As for all those things the experts said I would never do again, I’m glad I trusted my own advice instead. About a year after my injury, I entered a 5K mountain trail run and beat every woman in every age group except for one 16 year old from the high-school cross country team. And I didn’t reinjure myself in the process. I kept running, and then I skied, not hell-for-leather anymore, but I can handle the steeps at an exhilarating pace. Naturally, my go-to is hiking, with me often heading into the backcountry for miles on end. Yes, after 10 or 20 miles, it’s tough getting in and out of the truck, but I still smile in pure thankfulness.

To take the final edge off my limitations, I started yoga classes, not knowing what to expect. It ended up being revolutionary. I still can’t touch my toes straight-legged even after years of committed yoga practice, and my flexibility will never remotely approach that of my lithe young instructors. But my core strength and balance are remarkable—the best of my life. Healing my broken back imbued me with endurance and confidence; yoga gave me power and protection from re-injury.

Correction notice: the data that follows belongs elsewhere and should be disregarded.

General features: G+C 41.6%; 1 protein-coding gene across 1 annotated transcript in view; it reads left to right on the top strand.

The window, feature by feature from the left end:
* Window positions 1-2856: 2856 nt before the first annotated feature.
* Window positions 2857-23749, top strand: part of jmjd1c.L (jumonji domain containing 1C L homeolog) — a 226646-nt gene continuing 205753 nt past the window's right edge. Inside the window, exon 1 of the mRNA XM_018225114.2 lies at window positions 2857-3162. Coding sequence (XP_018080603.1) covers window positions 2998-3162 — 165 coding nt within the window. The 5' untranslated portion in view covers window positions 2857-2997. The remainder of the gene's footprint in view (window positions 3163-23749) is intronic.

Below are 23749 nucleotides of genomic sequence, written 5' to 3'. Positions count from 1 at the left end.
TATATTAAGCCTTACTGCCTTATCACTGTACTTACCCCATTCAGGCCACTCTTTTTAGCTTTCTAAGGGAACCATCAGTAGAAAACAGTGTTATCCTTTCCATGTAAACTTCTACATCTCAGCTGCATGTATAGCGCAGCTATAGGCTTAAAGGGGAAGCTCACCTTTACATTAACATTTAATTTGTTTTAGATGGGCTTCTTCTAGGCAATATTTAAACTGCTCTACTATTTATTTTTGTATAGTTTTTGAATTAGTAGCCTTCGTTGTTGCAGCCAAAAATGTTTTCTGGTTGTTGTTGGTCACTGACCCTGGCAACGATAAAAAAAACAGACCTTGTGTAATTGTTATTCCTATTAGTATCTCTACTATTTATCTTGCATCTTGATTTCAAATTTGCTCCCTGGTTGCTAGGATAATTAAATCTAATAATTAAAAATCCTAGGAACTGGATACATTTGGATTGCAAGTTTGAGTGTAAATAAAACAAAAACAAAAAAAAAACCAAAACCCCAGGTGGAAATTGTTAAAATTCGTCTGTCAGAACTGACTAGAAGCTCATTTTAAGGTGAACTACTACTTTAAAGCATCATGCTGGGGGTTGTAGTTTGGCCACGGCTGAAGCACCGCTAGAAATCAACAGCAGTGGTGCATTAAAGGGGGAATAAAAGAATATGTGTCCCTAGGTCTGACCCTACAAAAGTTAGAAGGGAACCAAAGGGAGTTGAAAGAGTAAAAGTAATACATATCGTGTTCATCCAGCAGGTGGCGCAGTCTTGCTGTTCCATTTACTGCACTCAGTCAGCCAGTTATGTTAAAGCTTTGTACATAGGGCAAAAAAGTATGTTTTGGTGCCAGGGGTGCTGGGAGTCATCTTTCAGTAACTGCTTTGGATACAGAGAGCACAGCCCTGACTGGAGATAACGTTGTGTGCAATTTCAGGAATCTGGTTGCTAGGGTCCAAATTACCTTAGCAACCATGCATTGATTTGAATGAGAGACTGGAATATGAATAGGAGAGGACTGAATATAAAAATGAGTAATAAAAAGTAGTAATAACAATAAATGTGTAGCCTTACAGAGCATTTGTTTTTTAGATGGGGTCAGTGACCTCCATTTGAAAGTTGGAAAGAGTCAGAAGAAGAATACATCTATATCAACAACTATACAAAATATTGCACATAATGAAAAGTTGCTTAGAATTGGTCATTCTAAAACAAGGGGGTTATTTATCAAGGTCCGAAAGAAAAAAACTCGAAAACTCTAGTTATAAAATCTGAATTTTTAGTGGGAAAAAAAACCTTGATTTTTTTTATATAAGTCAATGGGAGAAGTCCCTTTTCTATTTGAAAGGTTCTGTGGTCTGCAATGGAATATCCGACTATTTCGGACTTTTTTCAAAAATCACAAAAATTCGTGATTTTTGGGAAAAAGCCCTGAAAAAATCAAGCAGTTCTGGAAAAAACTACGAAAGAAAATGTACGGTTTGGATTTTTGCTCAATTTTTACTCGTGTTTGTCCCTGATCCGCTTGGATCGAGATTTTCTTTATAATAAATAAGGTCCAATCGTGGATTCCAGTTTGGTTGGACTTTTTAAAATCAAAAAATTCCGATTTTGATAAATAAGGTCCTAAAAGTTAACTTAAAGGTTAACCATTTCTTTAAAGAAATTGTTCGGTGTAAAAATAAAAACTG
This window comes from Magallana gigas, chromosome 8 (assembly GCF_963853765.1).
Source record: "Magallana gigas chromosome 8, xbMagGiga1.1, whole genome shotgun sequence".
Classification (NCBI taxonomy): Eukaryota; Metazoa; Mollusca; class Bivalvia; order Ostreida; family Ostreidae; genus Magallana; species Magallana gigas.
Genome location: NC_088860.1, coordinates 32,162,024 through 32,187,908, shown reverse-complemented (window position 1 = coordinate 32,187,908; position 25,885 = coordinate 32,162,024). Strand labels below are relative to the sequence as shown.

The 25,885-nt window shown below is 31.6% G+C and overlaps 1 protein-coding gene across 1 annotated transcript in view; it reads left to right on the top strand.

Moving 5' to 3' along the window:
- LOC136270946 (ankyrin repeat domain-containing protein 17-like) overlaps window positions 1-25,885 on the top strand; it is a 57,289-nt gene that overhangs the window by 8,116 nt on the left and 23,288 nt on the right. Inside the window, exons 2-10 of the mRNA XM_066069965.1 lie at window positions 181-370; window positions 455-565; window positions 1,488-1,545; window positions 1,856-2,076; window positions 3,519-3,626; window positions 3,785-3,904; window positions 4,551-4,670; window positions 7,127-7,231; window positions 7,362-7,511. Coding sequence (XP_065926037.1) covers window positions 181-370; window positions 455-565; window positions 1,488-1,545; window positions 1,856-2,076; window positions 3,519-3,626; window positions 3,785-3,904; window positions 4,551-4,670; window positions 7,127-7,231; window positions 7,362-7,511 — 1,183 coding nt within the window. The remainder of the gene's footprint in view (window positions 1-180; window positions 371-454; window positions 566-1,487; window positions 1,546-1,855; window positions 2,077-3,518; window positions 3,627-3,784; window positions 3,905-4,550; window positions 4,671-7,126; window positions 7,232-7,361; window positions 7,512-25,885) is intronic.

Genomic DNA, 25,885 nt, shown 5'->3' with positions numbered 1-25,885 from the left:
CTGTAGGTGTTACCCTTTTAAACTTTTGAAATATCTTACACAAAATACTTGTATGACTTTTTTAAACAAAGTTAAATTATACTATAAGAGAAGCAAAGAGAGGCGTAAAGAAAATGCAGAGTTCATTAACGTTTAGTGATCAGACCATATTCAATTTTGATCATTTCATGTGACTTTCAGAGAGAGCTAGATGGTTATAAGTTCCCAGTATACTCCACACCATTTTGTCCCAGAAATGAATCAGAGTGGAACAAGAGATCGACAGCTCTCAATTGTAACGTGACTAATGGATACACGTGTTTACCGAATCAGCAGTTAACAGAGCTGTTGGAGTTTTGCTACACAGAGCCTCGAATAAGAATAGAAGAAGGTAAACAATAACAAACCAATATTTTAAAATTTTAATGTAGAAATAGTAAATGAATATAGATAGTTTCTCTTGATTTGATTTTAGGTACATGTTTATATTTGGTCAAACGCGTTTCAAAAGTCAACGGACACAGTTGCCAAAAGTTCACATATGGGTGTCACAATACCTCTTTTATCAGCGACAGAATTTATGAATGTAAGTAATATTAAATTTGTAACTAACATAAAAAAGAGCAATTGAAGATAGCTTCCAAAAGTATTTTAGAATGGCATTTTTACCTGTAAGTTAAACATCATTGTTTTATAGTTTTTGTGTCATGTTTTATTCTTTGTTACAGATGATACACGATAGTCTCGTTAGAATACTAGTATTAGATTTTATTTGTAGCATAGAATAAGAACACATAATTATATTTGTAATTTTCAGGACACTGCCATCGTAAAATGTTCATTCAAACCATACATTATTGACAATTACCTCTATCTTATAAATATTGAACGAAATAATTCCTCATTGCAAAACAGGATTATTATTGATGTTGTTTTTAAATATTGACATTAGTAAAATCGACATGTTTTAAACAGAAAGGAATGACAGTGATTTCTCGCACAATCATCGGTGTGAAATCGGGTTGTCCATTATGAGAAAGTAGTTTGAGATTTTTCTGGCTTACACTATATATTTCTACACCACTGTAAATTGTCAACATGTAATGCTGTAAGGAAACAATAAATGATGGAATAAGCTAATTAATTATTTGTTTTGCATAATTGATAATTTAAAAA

That power and protection fired up my courage to change my life in equally revolutionary ways. I left my dispiriting job and started an exciting, meaningful writing career for the outstanding conservation nonprofit Wild Sheep Foundation. I married a cowboy crazy in love with me and moved to the wilderness. I became a hunter and meat eater, wood-cutter and snow-plower; a bowhunting, gun-toting mother of a new college graduate and a young yellow lab—my canine hiking buddy, bird hunting companion and running coach. For the first time, I’ve traveled the world, pursuing dangerous, big and plains game in Africa, Australia, South America and throughout the West. On two successful Missouri Breaks bighorn ram hunts in the past two years, I served as Sherpa and videographer; last year, Jim and I backpacked out his big ram in one bone-crushing trip, just the two of us. So much for no heavy lifting. And I learned to pray, not to be given things and not even for myself. But just to express my gratitude.

At the Wild Sheep Foundation’s 2018 and 2019 Sheep Show® convention and expo in Reno, Nevada, for kicks, I entered the Outdoor Backpack Trail Race. Both years, the 10K course wound up and down a mountain with 25 pounds in a pack for each woman, 50 pounds for the men. Both years, I finished as the leading woman and fourth overall racer. Those contests were tough, the pack weight and field of competition testing me, but I grinned and prayed the entire way, thinking of how life’s hardships had blessed me. They had been, at times, unbearable blessings, but those are the gifts you keep.